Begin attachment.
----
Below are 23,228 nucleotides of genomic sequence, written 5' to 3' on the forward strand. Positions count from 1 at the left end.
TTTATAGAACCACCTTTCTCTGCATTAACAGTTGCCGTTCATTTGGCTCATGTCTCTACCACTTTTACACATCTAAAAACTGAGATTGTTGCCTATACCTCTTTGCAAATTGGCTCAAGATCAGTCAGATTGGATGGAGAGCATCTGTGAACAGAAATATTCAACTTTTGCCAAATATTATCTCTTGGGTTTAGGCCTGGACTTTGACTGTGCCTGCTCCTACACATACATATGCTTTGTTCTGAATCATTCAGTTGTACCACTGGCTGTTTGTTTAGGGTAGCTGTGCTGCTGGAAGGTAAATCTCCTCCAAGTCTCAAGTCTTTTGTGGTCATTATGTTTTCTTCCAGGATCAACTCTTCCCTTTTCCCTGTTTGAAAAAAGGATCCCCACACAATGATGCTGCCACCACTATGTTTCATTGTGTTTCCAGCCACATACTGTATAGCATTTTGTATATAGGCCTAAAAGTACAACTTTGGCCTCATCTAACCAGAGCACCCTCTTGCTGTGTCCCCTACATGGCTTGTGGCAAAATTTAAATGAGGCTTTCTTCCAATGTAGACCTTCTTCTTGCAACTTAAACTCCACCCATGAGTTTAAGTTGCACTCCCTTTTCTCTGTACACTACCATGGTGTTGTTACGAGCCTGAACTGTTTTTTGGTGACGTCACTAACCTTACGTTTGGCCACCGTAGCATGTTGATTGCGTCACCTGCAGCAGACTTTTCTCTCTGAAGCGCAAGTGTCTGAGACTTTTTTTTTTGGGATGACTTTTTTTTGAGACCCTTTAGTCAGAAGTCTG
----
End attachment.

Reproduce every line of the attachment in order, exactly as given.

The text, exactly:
Below are 23,228 nucleotides of genomic sequence, written 5' to 3' on the forward strand. Positions count from 1 at the left end.
TTTATAGAACCACCTTTCTCTGCATTAACAGTTGCCGTTCATTTGGCTCATGTCTCTACCACTTTTACACATCTAAAAACTGAGATTGTTGCCTATACCTCTTTGCAAATTGGCTCAAGATCAGTCAGATTGGATGGAGAGCATCTGTGAACAGAAATATTCAACTTTTGCCAAATATTATCTCTTGGGTTTAGGCCTGGACTTTGACTGTGCCTGCTCCTACACATACATATGCTTTGTTCTGAATCATTCAGTTGTACCACTGGCTGTTTGTTTAGGGTAGCTGTGCTGCTGGAAGGTAAATCTCCTCCAAGTCTCAAGTCTTTTGTGGTCATTATGTTTTCTTCCAGGATCAACTCTTCCCTTTTCCCTGTTTGAAAAAAGGATCCCCACACAATGATGCTGCCACCACTATGTTTCATTGTGTTTCCAGCCACATACTGTATAGCATTTTGTATATAGGCCTAAAAGTACAACTTTGGCCTCATCTAACCAGAGCACCCTCTTGCTGTGTCCCCTACATGGCTTGTGGCAAAATTTAAATGAGGCTTTCTTCCAATGTAGACCTTCTTCTTGCAACTTAAACTCCACCCATGAGTTTAAGTTGCACTCCCTTTTCTCTGTACACTACCATGGTGTTGTTACGAGCCTGAACTGTTTTTTGGTGACGTCACTAACCTTACGTTTGGCCACCGTAGCATGTTGATTGCGTCACCTGCAGCAGACTTTTCTCTCTGAAGCGCAAGTGTCTGAGACTTTTTTTTTTGGGATGACTTTTTTTTGAGACCCTTTAGTCAGAAGTCTG